The Bailiff:

Thank you very much, Deputy.  In which case, I ask the Greffier to put a link into the chat for voting.  I open the voting and ask Members to voteAny Members either online or in the Assembly who have not been able to register their votes, could those online please register them in the chat and those in the Assembly indicate their vote now?  If Members have had the opportunity of casting their votes, I ask the Greffier to close the voting.  The principles have been defeated:

POUR: 17

 

CONTRE: 28

 

ABSTAIN: 0

Senator I.J. Gorst

 

Senator T.A. Vallois

 

 

Senator L.J. Farnham

 

Senator K.L. Moore

 

 

Senator S.C Ferguson

 

Senator S.W. Pallett

 

 

Senator J.A.N. Le Fondré

 

Senator S.Y. Mézec

 

 

Connétable of St. Lawrence

 

Connétable of St. Helier

 

 

Connétable of St. Brelade

 

Connétable of St. Saviour

 

 

Connétable of Trinity

 

Connétable of Grouville

 

 

Deputy of Grouville

 

Connétable of St. Peter

 

 

Deputy K.C. Lewis (S)

 

Connétable of St. Mary

 

 

Deputy S.J. Pinel (C)

 

Connétable of St. Ouen

 

 

Deputy S.M. Wickenden (H)

 

Connétable of St. Martin

 

 

Deputy G.J. Truscott (B)

 

Connétable of St. John

 

 

Deputy L.B.E. Ash (C)

 

Deputy J.A. Martin (H)

 

 

Deputy K.F. Morel (L)

 

Deputy G.P. Southern (H)

 

 

Deputy G.C.U. Guida (L)

 

Deputy M. Tadier (B)

 

 

Deputy of St. Peter

 

Deputy M.R. Higgins (H)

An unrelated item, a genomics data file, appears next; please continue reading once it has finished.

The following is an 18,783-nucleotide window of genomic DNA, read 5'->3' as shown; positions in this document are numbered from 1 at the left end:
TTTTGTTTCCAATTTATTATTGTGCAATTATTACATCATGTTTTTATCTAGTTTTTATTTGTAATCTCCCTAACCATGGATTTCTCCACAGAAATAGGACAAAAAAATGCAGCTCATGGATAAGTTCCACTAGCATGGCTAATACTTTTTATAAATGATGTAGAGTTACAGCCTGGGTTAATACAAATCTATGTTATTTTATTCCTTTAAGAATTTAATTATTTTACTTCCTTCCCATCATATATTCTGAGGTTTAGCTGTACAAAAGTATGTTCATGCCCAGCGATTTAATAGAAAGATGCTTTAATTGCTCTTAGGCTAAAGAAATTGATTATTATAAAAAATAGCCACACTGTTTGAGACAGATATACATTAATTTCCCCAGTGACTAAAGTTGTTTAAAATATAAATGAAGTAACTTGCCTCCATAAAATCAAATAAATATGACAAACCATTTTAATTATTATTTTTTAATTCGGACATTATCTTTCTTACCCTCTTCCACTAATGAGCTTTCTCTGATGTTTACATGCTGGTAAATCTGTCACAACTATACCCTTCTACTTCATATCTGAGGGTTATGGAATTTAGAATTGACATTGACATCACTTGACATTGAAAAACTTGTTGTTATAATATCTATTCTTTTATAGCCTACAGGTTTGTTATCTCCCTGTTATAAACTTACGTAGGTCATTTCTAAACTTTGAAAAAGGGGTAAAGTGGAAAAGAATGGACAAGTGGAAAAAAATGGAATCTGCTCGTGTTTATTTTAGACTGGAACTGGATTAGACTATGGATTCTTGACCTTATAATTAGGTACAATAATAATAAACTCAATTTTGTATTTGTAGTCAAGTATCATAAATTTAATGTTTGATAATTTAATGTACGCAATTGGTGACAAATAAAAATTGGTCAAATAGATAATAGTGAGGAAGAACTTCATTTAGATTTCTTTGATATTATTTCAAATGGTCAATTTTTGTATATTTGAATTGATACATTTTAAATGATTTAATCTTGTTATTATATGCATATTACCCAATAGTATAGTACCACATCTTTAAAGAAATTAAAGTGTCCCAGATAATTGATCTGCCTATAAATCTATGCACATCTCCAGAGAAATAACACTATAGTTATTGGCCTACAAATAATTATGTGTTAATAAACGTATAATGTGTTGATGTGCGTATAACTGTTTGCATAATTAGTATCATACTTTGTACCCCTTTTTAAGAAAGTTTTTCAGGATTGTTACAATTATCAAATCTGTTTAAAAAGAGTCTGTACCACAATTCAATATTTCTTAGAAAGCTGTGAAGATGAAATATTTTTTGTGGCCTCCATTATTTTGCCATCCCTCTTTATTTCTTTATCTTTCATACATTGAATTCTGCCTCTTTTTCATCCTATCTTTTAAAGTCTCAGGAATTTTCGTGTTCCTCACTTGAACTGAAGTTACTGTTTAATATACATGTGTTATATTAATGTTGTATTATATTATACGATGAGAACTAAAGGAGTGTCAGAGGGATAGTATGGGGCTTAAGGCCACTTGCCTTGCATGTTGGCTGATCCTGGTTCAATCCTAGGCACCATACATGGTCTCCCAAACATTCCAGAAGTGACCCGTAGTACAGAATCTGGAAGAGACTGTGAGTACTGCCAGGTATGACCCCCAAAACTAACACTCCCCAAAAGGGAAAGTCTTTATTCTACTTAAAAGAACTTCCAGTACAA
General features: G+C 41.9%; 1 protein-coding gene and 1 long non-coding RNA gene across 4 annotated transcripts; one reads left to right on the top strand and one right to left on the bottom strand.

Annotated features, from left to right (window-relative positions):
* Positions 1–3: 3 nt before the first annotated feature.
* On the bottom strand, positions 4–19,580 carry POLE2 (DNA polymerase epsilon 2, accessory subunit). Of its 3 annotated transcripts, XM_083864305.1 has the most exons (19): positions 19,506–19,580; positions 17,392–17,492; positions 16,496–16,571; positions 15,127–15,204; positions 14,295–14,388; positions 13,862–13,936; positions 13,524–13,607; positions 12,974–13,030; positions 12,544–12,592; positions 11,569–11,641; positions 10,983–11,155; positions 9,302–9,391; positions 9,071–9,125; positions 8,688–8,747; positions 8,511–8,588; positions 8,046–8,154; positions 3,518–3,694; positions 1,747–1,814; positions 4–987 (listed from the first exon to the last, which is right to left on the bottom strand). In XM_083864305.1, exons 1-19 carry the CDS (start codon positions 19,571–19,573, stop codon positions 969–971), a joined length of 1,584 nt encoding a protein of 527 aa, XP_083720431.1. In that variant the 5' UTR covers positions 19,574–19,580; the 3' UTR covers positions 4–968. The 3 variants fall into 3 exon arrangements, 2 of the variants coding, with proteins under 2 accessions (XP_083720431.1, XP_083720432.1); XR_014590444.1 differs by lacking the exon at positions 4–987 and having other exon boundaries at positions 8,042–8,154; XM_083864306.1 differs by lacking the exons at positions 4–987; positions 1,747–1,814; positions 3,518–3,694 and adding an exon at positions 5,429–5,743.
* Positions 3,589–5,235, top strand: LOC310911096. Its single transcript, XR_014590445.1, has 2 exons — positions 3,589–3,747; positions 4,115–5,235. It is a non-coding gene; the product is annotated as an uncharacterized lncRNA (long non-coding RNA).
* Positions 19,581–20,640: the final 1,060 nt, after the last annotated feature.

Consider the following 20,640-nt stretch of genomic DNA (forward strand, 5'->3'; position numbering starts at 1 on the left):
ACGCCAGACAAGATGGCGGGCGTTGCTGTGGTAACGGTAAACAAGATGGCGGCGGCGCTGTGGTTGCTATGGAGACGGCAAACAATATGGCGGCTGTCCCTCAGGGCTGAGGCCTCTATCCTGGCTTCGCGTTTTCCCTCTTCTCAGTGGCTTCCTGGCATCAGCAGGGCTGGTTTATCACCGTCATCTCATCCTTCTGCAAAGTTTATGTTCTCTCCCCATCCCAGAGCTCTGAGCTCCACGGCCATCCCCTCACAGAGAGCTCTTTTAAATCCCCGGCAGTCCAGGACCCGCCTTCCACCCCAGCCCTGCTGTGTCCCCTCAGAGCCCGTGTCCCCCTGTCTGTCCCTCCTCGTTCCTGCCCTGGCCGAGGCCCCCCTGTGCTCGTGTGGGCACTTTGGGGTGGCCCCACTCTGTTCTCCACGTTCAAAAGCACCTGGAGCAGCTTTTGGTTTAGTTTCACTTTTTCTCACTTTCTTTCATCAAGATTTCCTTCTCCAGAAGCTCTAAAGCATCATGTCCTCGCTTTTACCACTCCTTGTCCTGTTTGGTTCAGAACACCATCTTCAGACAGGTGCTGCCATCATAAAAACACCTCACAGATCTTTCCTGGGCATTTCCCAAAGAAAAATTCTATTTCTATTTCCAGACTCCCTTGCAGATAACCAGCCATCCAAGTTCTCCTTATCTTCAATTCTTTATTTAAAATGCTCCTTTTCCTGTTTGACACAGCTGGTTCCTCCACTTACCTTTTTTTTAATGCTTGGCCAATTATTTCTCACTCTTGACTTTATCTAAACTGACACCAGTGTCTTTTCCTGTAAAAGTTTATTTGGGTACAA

Deputy S.M. Ahier (H)

 

Deputy of St. Martin

 

 

 

 

Deputy of St. Ouen

 

 

 

 

Deputy L.M.C. Doublet (S)

 

 

 

 

Deputy R. Labey (H)

 

 

 

 

Deputy of St. Mary

 

 

 

 

Deputy J.H. Young (B)

 

 

 

 

Deputy of Trinity

 

 

 

 

Deputy of St. John

 

 

 

 

Deputy M.R. Le Hegarat (H)

 

 

 

 

Deputy R.J. Ward (H)

 

 

 

 

Deputy C.S. Alves (H)

 

 

 

 

Deputy K.G. Pamplin (S)

 

 

 

2.Draft Legislation (Jersey) Law 202- (P.26/2021)

The Bailiff:

Because the principles have been defeated, the proposition generally in the draft is deemed to be withdrawn and we move on to the next item of Public Business which is the Draft Legislation (Jersey) Law, P.26, lodged the Privileges and Procedures Committee.  For the purpose of the debate, the main respondent will be the chair of the Corporate Services Scrutiny Panel and I ask the Greffier to read the citation.

[10:30]

The Greffier of the States:

Draft Legislation (Jersey) Law 202-.  The law to consolidate and supplement provisions about making commencements and repeal of legislation, to provide for the consolidation, revision and publication of legislation, to make provision about the legislative drafting office to amend and repeal certain other legislation and for connected purposes.  The States, subject to the sanction of Her Most Excellent Majesty in Council, have adopted the following law.